You turn your back for five seconds and suddenly you find your blog is inundated with sex spam. It’s really quite annoying, I had to delete pages of the stuff. Okay, so I wasn’t really gone five seconds, more like two weeks, but there really should be better spam blocking on If this keeps up, I may have to seek another bloghosting service. But anyway, back in the blogging saddle.

So I married a killer robot

I know I’m kind of late to this party, but danged if I’m a gonna quit. I’ve been reading a bit of what the reaction to the new season of Battlestar Galactica has been on some parts of the English blogosphere and I just had to offer my take.

Battlestar Galactica began as a clash of civilizations: the genocidal and merciless Cylons versus the battered yet defiant humans. The people of the Colonial fleet were shown as noble but flawed, peace-loving but driven to violence, grief-stricken but stalwart, courageous, craven, paranoid, and cooly rational — in short, they were shown as human. The humans were the flawed heroes while the Cylons were the perfect Others, the anti-humans: relentless where the humans faltered, inscrutable where human pain was displayed, and all-knowing where the humans groped around blindly in the dark.

That was where Galactica began, but it’s certainly not where it is now. Slowly, we began to see more of what Cylons were really like, and slowly, we began to sympathize with what had been an unknowable enemy. Finally, by the third season the tables had turned and “we” were supposed to feel conflicted as to which side root for: the violently incompetent Cylons, or the suicide-bombing humans?

I suppose I shouldn’t be surprised that the issue of suicide bombing in the show has become so controversial. After all, suicide bombing has been relentlessly portrayed in the news media as a cowardly tactic used by the enemies of civilization, possibly in league with Satan, Darth Vader, and Lord Voldemort. Setting aside the issue that cowards cower, not willingly blow themselves to smithereens, it’s a bit odd that the characters’ use of suicide bombing should be so fraught with moral crisis. I’d always gotten the impression that the problem with suicide bombing was that it was inconsiderate of distinctions between civilians and soldiers, whereas the tactic on Galactica has been used only against military targets. I think that the discomfort with suicide bombing among the show’s viewers comes from two main reasons.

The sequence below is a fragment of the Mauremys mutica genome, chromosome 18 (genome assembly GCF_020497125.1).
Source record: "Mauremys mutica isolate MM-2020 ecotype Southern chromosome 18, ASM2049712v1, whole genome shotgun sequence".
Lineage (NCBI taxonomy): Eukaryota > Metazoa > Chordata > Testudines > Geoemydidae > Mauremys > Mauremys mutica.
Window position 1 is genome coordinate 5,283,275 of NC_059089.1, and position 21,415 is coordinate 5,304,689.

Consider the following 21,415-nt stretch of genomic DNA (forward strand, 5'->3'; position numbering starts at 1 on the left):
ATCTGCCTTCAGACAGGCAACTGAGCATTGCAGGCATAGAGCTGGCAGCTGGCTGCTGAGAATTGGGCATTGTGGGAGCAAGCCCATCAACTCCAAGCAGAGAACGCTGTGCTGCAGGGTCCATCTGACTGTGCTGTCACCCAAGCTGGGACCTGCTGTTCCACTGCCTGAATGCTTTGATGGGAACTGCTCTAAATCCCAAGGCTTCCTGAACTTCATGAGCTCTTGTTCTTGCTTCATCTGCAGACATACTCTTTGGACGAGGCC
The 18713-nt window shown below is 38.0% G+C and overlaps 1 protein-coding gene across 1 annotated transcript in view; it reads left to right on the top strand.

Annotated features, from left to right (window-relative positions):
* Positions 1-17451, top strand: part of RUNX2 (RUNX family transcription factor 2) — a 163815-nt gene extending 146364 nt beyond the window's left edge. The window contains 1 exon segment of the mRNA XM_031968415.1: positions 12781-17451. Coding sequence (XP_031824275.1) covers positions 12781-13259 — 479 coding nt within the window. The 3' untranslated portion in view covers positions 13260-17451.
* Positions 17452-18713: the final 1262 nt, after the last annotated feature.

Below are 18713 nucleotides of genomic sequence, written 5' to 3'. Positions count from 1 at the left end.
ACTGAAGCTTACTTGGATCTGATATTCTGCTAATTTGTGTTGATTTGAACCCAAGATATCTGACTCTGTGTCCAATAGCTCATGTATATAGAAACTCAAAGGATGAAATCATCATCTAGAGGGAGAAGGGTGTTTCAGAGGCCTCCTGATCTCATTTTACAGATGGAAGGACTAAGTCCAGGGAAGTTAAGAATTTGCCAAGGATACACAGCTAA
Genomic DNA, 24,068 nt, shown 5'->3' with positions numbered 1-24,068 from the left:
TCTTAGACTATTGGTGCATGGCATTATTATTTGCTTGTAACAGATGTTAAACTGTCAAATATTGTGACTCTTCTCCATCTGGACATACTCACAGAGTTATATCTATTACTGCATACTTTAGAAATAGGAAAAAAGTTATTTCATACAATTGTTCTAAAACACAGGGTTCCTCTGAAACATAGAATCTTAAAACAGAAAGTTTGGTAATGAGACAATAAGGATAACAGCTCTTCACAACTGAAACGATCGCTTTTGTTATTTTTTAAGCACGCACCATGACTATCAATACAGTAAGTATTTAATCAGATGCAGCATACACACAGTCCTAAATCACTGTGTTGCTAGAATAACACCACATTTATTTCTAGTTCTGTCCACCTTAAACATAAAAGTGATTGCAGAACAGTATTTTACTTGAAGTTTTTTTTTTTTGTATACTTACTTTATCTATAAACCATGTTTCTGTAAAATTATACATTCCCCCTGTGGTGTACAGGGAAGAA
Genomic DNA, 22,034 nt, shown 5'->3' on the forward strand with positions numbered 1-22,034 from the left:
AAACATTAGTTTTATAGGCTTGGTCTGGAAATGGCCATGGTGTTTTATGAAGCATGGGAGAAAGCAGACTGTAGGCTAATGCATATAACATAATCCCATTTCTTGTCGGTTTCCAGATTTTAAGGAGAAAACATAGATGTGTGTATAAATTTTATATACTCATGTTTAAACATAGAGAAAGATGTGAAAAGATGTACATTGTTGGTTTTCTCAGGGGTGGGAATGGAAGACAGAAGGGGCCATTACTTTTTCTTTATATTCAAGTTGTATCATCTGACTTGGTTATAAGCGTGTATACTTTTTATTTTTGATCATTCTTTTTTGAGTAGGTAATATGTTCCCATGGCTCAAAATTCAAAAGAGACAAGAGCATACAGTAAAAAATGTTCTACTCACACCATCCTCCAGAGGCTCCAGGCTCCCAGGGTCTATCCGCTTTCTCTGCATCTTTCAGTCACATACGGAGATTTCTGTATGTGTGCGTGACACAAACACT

The first reason is that suicide bombing lays bare the fiction that soldiers are human beings. That is, suicide bombing acknowledges that soldiers are not and cannot be human as long as they are soldiers; rather, they are military assets, pawns to be moved back and forth in war, the true game of kings. If a cause is worth killing others for, then it’s also worth killing your own soldiers for (Dean Stockwell’s character voiced a similar sentiment on the show, though he was arguing for the war to become genocidal again). Soldiers are trained to be the tools of their leaders, and the more perfect they can be as machines, the more perfect they become as soldiers. Therefore, when you see Colonial rebels blowing up themselves and their enemies, you aren’t seeing humans killing Cylons. Instead, what you are witnessing is the spectacle of killer robots killing other killer robots.

The second reason I think that suicide bombing in the show is controversial to its viewers is that its viewers are mostly composed of those who conquer, instead of those who are conquered. That is, it is the privilege of the viewers to see suicide bombing as a horrendous crime instead of being forced to consider it as a viable tactic. Which is why I don’t relate at all to the controversy over suicide bombing, since I’m descended from people who might have considered suicide bombing had the option been available.